Sunday, December 13, 2009


Growing up, I never knew how much it meant.

Bedtime approached, my brother and I brushed our teeth, crawled into bed, and listened to mom as she read a story. At the time it was part of the routine. I knew it was a part that I liked, I knew that when it didn't happen something just wasn't right, but beyond that I can't say that I thought much about it.

Later on I began to realize that something more was happening. I went off to college and became very involved with Christian groups on campus. As I began interacting with Christians from a number of different backgrounds, I was very surprised to discover that many of them, despite the fact that they had been far more involved in church youth groups and other religious activities than I was prior to college, knew very little of the Biblical stories. They knew a lot more one-verse quotes than I did, but the stories were oddly missing.

These Biblical stories occupied the majority of the content my mother read to us. She didn't have any devotion plan that she followed, she didn't spend a lot of time interpreting the text or drawing lessons from it. She just read the stories.

I began to realize that my mother had given me a great gift. She had given me Christianity, not as a moral system, not as a plan for life improvement, but as a story. A story of a God that loves His people. A God that did not exist off in the mists of myth but made Himself known in very real ways at very real points in history. As my understanding of God's Word and the faith that it delivers continues to grow, I realize more and more that I could not have been given any greater foundation than the one that was placed under me by my mother, as she read me stories.

If the gift ended there it would be a fantastic one, but it gets better.

As we planned my mother's funeral, we went through a long list of facts. I was still numb, so the whole process stirred about as much emotion as filling out a credit card application. Where she was born, where she went to school, who she worked for, what organizations she had joined. This is the sort of stuff they collect for the obituary. According to the next day's paper, this would be my mother's life in a nutshell. It felt woefully inadequate. When we came to the end of the standard questions, the woman from the funeral home asked, "Is there anything else?"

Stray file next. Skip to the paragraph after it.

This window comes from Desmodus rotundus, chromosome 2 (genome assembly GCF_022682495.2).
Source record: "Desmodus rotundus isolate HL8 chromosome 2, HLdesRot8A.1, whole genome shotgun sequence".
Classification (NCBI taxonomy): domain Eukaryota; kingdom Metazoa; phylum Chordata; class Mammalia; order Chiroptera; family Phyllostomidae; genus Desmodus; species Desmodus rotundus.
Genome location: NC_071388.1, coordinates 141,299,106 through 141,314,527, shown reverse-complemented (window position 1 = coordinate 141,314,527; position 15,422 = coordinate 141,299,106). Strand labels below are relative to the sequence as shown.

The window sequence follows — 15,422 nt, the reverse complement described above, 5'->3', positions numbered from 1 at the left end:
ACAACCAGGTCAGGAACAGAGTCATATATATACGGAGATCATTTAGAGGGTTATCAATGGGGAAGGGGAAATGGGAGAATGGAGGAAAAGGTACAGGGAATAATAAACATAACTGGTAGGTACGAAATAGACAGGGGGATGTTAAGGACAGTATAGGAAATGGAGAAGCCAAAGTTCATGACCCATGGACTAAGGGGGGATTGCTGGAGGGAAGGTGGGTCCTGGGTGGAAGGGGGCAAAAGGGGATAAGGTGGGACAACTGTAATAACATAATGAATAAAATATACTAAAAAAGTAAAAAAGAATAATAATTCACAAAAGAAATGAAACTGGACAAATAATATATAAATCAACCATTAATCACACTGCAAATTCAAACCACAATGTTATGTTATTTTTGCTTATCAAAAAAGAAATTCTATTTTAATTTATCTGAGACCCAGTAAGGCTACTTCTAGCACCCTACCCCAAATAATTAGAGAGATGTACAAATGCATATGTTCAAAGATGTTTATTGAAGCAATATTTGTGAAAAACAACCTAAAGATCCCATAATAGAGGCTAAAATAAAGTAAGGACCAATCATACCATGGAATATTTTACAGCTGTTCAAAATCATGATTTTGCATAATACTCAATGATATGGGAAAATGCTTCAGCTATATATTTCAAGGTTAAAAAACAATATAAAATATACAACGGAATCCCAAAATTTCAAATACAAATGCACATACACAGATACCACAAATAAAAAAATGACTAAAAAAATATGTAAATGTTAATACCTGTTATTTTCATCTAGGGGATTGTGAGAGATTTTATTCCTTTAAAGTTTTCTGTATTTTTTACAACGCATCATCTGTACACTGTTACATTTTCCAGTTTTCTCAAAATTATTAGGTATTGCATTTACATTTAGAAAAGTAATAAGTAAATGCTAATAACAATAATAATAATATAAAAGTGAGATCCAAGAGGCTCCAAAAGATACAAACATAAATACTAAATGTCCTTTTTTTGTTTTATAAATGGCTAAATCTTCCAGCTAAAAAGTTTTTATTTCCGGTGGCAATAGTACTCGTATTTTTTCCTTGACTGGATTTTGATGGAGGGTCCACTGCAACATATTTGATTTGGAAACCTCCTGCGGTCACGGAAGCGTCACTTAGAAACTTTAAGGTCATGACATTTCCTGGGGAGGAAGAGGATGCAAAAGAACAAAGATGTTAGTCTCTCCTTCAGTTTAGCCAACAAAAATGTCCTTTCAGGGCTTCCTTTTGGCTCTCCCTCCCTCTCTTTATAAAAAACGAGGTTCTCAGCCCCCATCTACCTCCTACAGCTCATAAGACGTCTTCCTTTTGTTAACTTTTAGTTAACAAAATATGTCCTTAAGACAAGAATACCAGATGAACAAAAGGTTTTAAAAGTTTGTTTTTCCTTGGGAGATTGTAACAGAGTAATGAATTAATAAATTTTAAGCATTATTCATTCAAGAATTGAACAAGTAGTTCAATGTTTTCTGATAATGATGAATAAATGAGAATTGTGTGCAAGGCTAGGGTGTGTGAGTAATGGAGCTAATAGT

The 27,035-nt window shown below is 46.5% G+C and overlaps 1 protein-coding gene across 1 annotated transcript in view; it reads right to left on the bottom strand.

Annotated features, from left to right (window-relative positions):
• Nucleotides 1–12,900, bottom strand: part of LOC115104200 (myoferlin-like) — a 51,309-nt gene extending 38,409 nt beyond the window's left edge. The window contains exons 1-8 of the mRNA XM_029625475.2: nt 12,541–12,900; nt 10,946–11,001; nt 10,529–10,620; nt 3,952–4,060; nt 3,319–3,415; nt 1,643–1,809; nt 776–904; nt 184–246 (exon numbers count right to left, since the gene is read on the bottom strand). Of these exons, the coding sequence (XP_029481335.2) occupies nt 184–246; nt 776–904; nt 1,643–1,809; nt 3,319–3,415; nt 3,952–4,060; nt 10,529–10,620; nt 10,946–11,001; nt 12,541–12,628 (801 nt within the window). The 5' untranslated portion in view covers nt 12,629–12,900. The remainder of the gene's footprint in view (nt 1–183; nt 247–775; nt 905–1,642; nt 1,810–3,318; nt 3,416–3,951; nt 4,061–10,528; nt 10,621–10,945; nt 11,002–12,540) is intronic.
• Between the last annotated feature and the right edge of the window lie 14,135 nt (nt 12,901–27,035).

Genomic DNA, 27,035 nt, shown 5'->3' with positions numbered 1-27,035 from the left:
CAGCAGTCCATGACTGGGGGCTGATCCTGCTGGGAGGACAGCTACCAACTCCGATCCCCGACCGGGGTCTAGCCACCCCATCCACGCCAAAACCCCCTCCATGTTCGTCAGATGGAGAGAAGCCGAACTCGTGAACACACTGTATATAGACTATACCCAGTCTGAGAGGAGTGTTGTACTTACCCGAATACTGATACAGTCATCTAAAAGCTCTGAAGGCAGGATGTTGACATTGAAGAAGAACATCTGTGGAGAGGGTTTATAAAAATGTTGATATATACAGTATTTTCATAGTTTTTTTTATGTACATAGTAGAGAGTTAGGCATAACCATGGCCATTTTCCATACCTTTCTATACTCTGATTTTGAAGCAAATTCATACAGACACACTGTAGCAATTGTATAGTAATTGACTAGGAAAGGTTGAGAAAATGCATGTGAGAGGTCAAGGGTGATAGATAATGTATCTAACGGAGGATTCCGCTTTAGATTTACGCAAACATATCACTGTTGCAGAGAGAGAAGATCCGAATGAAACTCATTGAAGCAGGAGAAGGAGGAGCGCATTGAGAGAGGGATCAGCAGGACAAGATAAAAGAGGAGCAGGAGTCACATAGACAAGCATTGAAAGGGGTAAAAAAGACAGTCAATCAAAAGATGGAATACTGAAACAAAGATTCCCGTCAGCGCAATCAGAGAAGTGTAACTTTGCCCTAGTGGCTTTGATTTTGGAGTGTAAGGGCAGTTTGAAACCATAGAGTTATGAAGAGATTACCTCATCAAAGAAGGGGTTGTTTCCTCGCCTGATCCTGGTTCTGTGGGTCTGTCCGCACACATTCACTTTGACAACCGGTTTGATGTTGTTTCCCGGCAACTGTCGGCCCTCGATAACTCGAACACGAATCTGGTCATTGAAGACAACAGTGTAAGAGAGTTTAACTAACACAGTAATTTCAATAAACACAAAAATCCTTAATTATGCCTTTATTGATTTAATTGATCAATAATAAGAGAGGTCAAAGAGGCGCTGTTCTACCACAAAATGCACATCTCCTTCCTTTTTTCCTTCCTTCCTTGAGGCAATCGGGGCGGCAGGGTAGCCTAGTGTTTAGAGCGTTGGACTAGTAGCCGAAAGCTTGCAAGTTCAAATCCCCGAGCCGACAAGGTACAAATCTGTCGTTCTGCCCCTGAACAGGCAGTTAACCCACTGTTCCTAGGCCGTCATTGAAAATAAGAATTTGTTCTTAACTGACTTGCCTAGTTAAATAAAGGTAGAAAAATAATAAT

We all blanked.

What do you say about a woman who more than anything was defined by being a mother, a wife, a sister, and a daughter. A woman whose greatest acts were nothing that most people would consider newsworthy. Acts like changing diapers, doing laundry, visiting the nursing home and...

"She always read a..."

Suddenly I couldn't finish. Looking back it was the first time after her death I actually cried. The full impact of the gift my mother had given me became evident. It was more than an intellectual foundation for my world view, and so much more than a comfortable bedtime routine. She had given me what was most precious to her. She had given the story rooted in the past but so powerful that it is now a reality in my present.

This is the story of humanity, of our creation for greatness shattered by our rebellion. The story of a God revealing Himself through His chosen people only to be rejected by them again and again. It is the story that always alludes to a coming hero, one who could write our wrongs once and for all. It is the story of Jesus, God in the flesh, the sum and substance of all the stories that led to the climax of history as this hero laid down His life to pay for all the sin and hate and hurt that we bring upon ourselves and our world. It is the story of Him rising again, defeating death and proclaiming that His story be taken to the entire world.

This is the story that I know read to my daughter, and the gift that my mother gave me moves on.

Thanks again Mom.

Saturday, November 21, 2009